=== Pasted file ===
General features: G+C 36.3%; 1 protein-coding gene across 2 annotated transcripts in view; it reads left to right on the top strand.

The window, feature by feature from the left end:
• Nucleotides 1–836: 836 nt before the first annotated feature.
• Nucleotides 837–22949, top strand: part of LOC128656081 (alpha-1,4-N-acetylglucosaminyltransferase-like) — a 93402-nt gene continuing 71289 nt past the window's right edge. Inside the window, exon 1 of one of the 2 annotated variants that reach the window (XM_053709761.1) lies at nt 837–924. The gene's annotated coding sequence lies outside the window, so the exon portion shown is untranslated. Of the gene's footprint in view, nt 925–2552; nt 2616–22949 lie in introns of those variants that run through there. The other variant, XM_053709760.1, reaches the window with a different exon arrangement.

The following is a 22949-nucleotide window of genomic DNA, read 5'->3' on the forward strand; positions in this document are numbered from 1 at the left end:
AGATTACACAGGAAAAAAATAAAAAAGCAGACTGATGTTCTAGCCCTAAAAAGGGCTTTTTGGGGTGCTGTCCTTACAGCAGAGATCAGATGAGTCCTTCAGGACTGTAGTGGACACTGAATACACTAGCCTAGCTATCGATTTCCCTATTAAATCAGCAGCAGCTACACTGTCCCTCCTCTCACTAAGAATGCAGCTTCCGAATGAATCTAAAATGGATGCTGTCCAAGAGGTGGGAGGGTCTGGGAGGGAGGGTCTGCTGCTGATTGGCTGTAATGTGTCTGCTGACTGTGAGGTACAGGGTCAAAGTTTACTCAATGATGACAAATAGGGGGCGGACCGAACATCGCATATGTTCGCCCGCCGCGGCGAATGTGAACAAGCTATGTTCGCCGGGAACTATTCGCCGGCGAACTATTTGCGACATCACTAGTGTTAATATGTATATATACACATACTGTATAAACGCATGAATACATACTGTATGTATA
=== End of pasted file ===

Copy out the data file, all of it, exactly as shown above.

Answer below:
General features: G+C 36.3%; 1 protein-coding gene across 2 annotated transcripts in view; it reads left to right on the top strand.

The window, feature by feature from the left end:
• Nucleotides 1–836: 836 nt before the first annotated feature.
• Nucleotides 837–22949, top strand: part of LOC128656081 (alpha-1,4-N-acetylglucosaminyltransferase-like) — a 93402-nt gene continuing 71289 nt past the window's right edge. Inside the window, exon 1 of one of the 2 annotated variants that reach the window (XM_053709761.1) lies at nt 837–924. The gene's annotated coding sequence lies outside the window, so the exon portion shown is untranslated. Of the gene's footprint in view, nt 925–2552; nt 2616–22949 lie in introns of those variants that run through there. The other variant, XM_053709760.1, reaches the window with a different exon arrangement.

The following is a 22949-nucleotide window of genomic DNA, read 5'->3' on the forward strand; positions in this document are numbered from 1 at the left end:
AGATTACACAGGAAAAAAATAAAAAAGCAGACTGATGTTCTAGCCCTAAAAAGGGCTTTTTGGGGTGCTGTCCTTACAGCAGAGATCAGATGAGTCCTTCAGGACTGTAGTGGACACTGAATACACTAGCCTAGCTATCGATTTCCCTATTAAATCAGCAGCAGCTACACTGTCCCTCCTCTCACTAAGAATGCAGCTTCCGAATGAATCTAAAATGGATGCTGTCCAAGAGGTGGGAGGGTCTGGGAGGGAGGGTCTGCTGCTGATTGGCTGTAATGTGTCTGCTGACTGTGAGGTACAGGGTCAAAGTTTACTCAATGATGACAAATAGGGGGCGGACCGAACATCGCATATGTTCGCCCGCCGCGGCGAATGTGAACAAGCTATGTTCGCCGGGAACTATTCGCCGGCGAACTATTTGCGACATCACTAGTGTTAATATGTATATATACACATACTGTATAAACGCATGAATACATACTGTATGTATA